"In our first exhibition game, I felt so comfortable and relaxed," she continued. "I think the way that he (coach McKibbon) lets us play really helped me with that."

That same comfort level also extended into the concept of understanding gradual developmental growth, a notion that, once again, was engrained in Saumure on a local level. "As I was growing up, coach John (Desormeaux) always gave me the role, as a point guard, to kind of lead the team," she said.

"With experience, you have to learn the hard way sometimes. You have to go out and make the mistakes in order to learn from them and grow from them. I was very grateful, at Western, for the chance to prove that I belong."

And where some northern athletes struggle with the "small fish in a big pond" adjustment that is so often required, Saumure tried her utmost to remain grounded, all while striving to reach her full potential. "If you go in with expectations that are too high, then it's easy to be let down," she stated.

"I just wanted to touch the floor, get maybe average playing time, just get in there and have the opportunity to make my mistakes and grow from them. I was really happy with my playing minutes - I was not expecting to be playing that much as a rookie. But as the years go on and players graduate, eventually, you're going to be the player the younger players are relying on, the player that the coaches are relying on."

With role model and fifth year senior Maddie Horst at her side, Saumure would absorb as much knowledge as humanly possible. "I am so happy that I got to play under her this year," exclaimed the one time high end soccer prospect. "I really liked being able to learn from a more experienced, older point guard."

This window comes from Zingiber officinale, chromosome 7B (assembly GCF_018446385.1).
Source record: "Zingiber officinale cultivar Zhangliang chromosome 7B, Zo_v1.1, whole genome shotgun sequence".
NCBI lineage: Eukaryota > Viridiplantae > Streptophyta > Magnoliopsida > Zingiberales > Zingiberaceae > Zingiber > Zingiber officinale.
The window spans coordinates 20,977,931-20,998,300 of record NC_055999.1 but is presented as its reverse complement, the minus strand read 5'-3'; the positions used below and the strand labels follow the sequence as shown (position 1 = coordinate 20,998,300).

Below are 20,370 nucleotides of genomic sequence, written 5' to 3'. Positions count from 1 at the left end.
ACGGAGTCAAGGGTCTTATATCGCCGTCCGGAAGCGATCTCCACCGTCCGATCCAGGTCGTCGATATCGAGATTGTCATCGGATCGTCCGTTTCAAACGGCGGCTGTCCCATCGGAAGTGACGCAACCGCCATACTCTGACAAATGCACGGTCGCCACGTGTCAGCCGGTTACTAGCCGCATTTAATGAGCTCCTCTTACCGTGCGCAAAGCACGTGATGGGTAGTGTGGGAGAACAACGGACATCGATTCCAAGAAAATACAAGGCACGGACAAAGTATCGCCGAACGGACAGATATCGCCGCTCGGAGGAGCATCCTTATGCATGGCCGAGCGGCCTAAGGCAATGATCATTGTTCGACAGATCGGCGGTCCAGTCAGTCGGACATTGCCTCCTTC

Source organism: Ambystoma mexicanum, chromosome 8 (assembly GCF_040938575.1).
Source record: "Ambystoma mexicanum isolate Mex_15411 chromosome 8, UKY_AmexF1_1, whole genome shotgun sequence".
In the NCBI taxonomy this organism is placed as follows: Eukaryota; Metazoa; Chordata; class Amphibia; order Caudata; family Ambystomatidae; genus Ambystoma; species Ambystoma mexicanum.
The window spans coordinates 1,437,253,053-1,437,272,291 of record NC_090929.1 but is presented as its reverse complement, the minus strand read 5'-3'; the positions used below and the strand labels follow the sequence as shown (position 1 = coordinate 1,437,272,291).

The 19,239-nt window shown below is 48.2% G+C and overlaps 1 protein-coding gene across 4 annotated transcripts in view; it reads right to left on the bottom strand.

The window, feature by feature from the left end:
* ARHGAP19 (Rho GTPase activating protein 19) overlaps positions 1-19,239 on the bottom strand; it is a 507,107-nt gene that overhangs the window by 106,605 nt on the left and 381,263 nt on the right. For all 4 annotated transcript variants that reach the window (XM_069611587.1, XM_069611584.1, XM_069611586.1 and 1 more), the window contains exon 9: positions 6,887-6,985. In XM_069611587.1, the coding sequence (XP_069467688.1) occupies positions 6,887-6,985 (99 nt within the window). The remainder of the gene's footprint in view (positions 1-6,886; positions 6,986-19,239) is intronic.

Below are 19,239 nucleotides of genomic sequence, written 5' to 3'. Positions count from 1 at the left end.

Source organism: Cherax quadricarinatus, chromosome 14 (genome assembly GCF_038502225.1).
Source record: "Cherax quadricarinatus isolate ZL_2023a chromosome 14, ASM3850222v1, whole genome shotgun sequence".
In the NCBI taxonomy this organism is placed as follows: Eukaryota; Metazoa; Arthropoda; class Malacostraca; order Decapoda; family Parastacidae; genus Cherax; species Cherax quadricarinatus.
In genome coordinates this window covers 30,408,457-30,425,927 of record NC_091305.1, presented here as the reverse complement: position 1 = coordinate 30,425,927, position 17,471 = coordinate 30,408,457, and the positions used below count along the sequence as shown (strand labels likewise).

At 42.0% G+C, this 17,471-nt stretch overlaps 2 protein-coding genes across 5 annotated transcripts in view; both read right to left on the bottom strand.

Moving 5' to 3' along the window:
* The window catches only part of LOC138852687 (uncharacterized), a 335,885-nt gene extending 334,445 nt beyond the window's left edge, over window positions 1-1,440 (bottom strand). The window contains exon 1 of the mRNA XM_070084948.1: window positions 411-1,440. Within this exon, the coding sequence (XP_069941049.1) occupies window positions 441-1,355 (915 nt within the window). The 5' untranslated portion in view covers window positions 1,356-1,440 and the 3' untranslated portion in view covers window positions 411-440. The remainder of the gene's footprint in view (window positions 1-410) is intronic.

"She really helped me, allowing me to adopt things that she was doing as part of my game - especially with her game preparation. She had a text, a self-motivating text from her brother that she would always read. It would help her prepare, make sure that she was ready."

Saumure took it to heart. With her school year and exams behind her, she turned her attention to year two, despite her apprehensions regarding the pandemic. "I was just so pumped to put in time this summer, because I knew what I wanted to work on," she said.

"I wanted to work on my passing. When you get to that level, the girls down in the paint are a lot bigger than the girls that I'm used to. It's so important to be able to make that entry pass."

Summer workouts, organized in conjunction with coach Desormeaux, often included Sudbury Five guard George Serresse, or former ESMC and club teammate and current Laurentian Voyageur Arielle Douilllette, or even the Sudbury Jam grade 11 boys team.

Yet even before the OUA announcement, there were concerns.

"We were told, initially, that we would be back on the floor on September 4th, then that got pushed back and pushed back again, until October 26th," said Saumure, prior to the cancellation of the current year. "It's a little frustrating and disappointing. You work so hard all summer and start to see improvements in your game."

"I felt so ready to be back."

Here's betting that when she does get back to playing basketball, eventually, Ariane Saumure will still as ready as she always has been.

Orendorff and Associates